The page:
This document is a catalogue of all significant, recent (as of early 2015) public statements of Huang Jiefu on China’s organ transplantation system—it is incomplete, and a work in progress. Entries are ordered by date, and excerpts from the respective item are provided below with English translation. The original Chinese is retained so researchers can easily compare the original to the translation. Potentially important material is highlighted.
2015/1/11 黄洁夫：我只看过一次摘取器官 觉得需要改变
2015/3/13 黄洁夫: 使用死囚器官是历史难堪一页
2015/10/19 黄洁夫：器官来源转型 移植数不降反升
2015/11/23 黄洁夫：死囚可否捐器官是伪命题 北京青年报
Last updated: Nov. 30, 2015
Publication: Beijing Times
Title: “Huang Jiefu: 38 Hospitals in China have already stopped using death row prisoner organs” | 黄洁夫：内地已有38家医院停用死囚器官
谈器官捐献 On Organ Donation
38家医院停用死囚器官 38 hospitals stopped using executed prisoner organs
Beijing Times: How was the organ donation situation last year?
Huang Jiefu: Our country’s organ transplant has entered a new era. The era of reliance on executed prisoner organs will end. Since last year when we officially started the organ donation work, until March 2 of this year, there have been 1,570 donors and about 5,000 people received organs. This number has already surpassed the number of organs donated by executed prisoners. [Translator’s note: Prisoners organs are fewer than 5,000. Where did the rest come from?]
Beijing Times: Already gradually stopping the use of executed prisoner organs?
Huang: 38 big transplant centers in Guangdong, Beijing and Zhejiang province have already stopped. We’re actually not against executed prisoners donating their organs. We don’t want to deprive their right to donate organs. Executed prisoners are also citizens, and have the right to donate their organs. The key is to have the regulations. From now on, executed prisoners donation also requires the prisoner and the family members’ consent, which is the same as citizen donation. In the meantime, based on our country’s law, they [executed prisoners] will be entered into the computerized system for fair organ distribution.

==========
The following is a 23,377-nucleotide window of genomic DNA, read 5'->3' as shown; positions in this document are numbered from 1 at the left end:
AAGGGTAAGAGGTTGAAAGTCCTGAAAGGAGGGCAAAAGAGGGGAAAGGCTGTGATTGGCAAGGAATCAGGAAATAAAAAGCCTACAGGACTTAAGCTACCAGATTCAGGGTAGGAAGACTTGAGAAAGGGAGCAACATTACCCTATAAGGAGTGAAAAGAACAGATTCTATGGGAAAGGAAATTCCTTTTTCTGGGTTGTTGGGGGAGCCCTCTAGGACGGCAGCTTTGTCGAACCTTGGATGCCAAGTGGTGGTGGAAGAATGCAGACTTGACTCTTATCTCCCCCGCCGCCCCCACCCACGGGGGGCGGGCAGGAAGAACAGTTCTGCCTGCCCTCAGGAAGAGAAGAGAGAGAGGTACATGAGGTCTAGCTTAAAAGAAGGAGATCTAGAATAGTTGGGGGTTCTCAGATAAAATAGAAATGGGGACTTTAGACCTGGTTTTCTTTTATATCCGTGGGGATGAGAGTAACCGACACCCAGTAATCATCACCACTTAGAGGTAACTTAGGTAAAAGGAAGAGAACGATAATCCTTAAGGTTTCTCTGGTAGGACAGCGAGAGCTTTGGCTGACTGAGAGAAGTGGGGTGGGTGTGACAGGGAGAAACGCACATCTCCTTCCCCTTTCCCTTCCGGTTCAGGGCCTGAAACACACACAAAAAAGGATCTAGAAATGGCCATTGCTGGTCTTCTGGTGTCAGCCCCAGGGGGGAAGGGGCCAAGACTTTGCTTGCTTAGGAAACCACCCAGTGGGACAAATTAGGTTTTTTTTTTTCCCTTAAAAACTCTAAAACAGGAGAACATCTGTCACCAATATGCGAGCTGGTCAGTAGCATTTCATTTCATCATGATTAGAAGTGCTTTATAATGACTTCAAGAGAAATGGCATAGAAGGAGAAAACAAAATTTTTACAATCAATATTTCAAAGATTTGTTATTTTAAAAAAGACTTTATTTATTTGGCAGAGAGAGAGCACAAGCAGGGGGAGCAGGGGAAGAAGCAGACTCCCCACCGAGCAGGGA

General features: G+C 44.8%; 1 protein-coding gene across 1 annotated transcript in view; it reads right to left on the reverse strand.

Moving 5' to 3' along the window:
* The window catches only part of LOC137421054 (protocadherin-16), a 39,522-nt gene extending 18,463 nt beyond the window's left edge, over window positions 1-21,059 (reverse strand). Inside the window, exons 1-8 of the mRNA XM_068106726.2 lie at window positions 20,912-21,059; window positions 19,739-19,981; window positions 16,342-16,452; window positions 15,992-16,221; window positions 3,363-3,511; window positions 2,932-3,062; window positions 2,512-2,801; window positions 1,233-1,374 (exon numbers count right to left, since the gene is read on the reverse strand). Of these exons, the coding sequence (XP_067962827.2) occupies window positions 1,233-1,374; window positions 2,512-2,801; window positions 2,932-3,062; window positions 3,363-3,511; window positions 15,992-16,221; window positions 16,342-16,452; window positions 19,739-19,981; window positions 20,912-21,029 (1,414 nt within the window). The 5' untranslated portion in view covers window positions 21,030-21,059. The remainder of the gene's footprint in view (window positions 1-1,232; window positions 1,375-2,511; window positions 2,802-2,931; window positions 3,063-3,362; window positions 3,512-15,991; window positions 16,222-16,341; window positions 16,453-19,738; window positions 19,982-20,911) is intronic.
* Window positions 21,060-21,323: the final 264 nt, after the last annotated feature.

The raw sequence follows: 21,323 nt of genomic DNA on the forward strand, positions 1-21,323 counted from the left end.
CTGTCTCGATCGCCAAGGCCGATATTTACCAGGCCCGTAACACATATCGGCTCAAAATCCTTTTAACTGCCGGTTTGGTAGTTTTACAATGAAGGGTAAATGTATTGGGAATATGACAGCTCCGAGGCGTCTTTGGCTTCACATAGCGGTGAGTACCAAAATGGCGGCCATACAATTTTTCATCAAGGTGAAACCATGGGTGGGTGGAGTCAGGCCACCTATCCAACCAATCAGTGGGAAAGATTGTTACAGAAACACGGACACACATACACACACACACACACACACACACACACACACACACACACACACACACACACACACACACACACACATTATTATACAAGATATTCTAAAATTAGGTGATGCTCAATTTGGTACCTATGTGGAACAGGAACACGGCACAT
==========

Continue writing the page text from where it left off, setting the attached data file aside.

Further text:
Beijing Times: Are you saying that these 38 hospitals have completely gotten rid of the reliance on executed prisoner organs?
Huang: There is not any other country in the world that uses executed prisoner organs—the executed prisoners can voluntarily donate their organs. Once the voluntarily donated executed prisoner organs are entered into our distribution system, they belong to citizen donation. So there is no longer such a saying as executed prisoner organs. We need to improve human rights, be fair and righteous. Everyone agrees with that. Death row inmates can fill out the application, sign the application, and can also enjoy humanitarian aid and so on. It is not that we do not use organs from executed prisoners, instead we do not allow hospitals and doctors to privately trade human organs.
Beijing Times: When will [our country] completely move away from using executed prisoner organs? Is there a time frame?
Huang: Our country’s organ donation work has just started. It’s still in its infancy. Now, it’s almost 1 year old. I hope we work together to ensure the healthy growth of this newborn. This is a reform process. Many hospitals in Guangdong province have voluntarily promised not to use privately traded organs from executed prisoners. Their organ procurement and distribution is open, transparent and fair. It is a kind of corruption to privately trade organs. There are many chains and black holes in the middle. The previously used organ procurement method cannot be brought to the daylight [cannot be exposed to the public].
Plans to create laws for organ donation and transplant
Beijing Times: What new development will happen this year?
Huang: March 1, our country established Organ Donation and Transplant Committee. Under the leadership of our State Council, the Committee is set up under the National Health and Family Planning Commission (NHFPC) and China Red Cross. The NHFPC is mainly responsible for it. The honorary directors of the Committee are Hua Jianmin, Li Bin, etc. I am the director. The deputy directors are Zhao Baige, Ma Xiaowei, etc. On March 20, we will set up the OPO alliance to propel the fair distribution of organs. About half of the organs donated last year by 1,570 persons have already been entered into our country’s distribution system.
Beijing Times: Is there a plan to set up the nationwide law?
Huang: We already have a regulation on organ transplant. We will revise it and change its name to China Human Organ Donation and Transplant Regulation. It is going through the legal process. There will be a common guideline for the humanitarian aid [i.e. financial payment], but it is not a common standard. Life is priceless. Don’t talk about how much an organ costs. Those poor families whose family member donated organs will receive humanitarian aid. There are many different types of aid.